Nine Winners from Around the Globe Recognized for Creative Tech Solutions to Stop and Prevent Human Rights Violations
For Immediate Release
WASHINGTON, D.C. – July 10, 2013 – The United States Agency for International Development (USAID) and Humanity United today announced the winners of the second round of the Tech Challenge for Atrocity Prevention, unveiling a new wave of promising technologies with the potential to save lives and assist communities at risk in conflict.
The Tech Challenge competition was created in support of the White House’s strategy for preventing mass atrocities. It encourages participants to identify and create technology-based tools to help prevent atrocities like genocide and ethnic cleansing. Winners were selected by a prestigious panel of judges, comprised of human rights and technology experts and U.S. government leaders.
The latest round of awards addressed two sub-challenges: Communicate and Alert. More than 116 ideas were submitted for the Communicate challenge, which sought to identify groundbreaking technological solutions that would enable better and more secure communication among communities in conflict-affected areas. The top winners are:
- First place $10,000: Serval Project, a mobile phone software that operates even in the face of catastrophic infrastructure failure.
- Second place $7,000: IVR Junction, an open-source, voice-based tool that allows people to record and listen to social media posts via mobile phone.
- Third place $3,000: AM/Burst SMS, which uses wind-up radios for AM "pirate" broadcasting and an SMS or voice message system to overcome obstacles in each direction of communication.
Concepts for the Communicate challenge were submitted via InnoCentive, a leading global platform for crowd-sourcing solutions.
The Alert sub-challenge asked innovators to develop simple, affordable technologies that can be used to gather or verify atrocity-related data from hard-to-access areas, which can then be used to inform the international community. Selected from the 166 submitted concepts, the winning entries are:
- CrisisTracker, which can quickly detect new political uprisings and disasters by filtering through and grouping millions of social media updates in real-time.
- π - People’s Intelligence, a platform that taps the power of SMS and “speak to tweet” to help victims of mass atrocities document their stories through a verification dialogue.
- People’s Radio, a hub for spoken tweets that enables people who do not have internet access to share their stories with a broad audience.
- Portable Anonymous Communication Technology (P.A.C.T.) platform, which provides access to communications networks in remote areas with poor infrastructure.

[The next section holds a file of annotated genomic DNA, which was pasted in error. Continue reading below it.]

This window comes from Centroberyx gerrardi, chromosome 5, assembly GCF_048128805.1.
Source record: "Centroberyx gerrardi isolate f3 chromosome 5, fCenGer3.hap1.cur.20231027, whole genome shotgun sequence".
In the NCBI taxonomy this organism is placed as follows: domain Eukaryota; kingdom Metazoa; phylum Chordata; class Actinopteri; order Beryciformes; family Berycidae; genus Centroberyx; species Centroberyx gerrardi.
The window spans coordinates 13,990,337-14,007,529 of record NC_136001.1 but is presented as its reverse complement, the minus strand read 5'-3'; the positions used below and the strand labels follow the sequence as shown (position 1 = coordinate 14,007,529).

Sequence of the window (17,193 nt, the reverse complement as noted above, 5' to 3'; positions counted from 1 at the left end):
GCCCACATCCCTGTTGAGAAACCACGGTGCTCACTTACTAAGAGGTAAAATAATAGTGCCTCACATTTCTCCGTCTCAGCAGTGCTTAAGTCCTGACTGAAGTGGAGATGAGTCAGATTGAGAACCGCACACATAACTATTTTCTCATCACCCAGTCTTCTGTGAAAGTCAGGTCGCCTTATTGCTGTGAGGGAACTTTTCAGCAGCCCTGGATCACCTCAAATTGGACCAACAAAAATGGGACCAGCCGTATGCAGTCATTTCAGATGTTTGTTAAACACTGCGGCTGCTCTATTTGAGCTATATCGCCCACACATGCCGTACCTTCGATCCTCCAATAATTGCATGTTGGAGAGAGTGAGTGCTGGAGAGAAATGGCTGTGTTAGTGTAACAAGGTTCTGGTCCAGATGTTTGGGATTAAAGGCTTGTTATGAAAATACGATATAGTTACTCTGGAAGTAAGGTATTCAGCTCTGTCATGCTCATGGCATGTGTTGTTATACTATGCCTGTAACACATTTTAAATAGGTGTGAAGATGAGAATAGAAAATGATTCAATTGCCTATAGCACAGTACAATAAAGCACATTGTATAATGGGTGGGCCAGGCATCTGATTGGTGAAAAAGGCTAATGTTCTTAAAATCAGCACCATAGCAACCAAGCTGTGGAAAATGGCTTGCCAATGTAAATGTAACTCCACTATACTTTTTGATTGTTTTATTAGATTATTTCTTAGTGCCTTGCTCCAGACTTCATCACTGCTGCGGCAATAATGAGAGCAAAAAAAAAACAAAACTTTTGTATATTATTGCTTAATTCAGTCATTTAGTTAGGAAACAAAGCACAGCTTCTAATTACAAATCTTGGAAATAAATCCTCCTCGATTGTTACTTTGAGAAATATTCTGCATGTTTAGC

- StoryMaker, a mobile application to help anyone capture high-quality multimedia stories and documentation, created by the StoryMaker Coalition
- Thread, a platform that allows verified users to collect and track information from mobile transmitting stations to identify current or potential atrocities and send notifications to journalists, humanitarian organizations and civic leaders.
Alert was hosted on OpenIDEO – the open innovation platform’s unique approach relies on individuals collaborating for non-monetary incentives, and therefore cash prizes were not awarded for this challenge. However, winners will be encouraged to apply for seed grants to support piloting these ideas with qualifying partner institutions. More details will be forthcoming shortly.
“We were interested in finding a way to spur new ideas and creative approaches from some of the brightest minds in the world,” said USAID Deputy Assistant Administrator Sarah Mendelson. “This venture has opened the door to dozens of technological solutions with the potential to empower at-risk individuals and communities. We are encouraged and inspired by the results.”
“The results of the Tech Challenge demonstrate that there is a great deal of opportunity at the intersection of technology and human rights, particularly in how technology-based tools can aid communities and human rights advocates by improving the flow of information in conflict-afflicted areas,” said Randy Newcomb, president and CEO of Humanity United, a human rights foundation.
First round of winners were announced in February 2013. A final sub-challenge, Model, remains open for submissions. More detail on each of the challenges is available at http://thetechchallenge.org/.
Last updated: December 14, 2016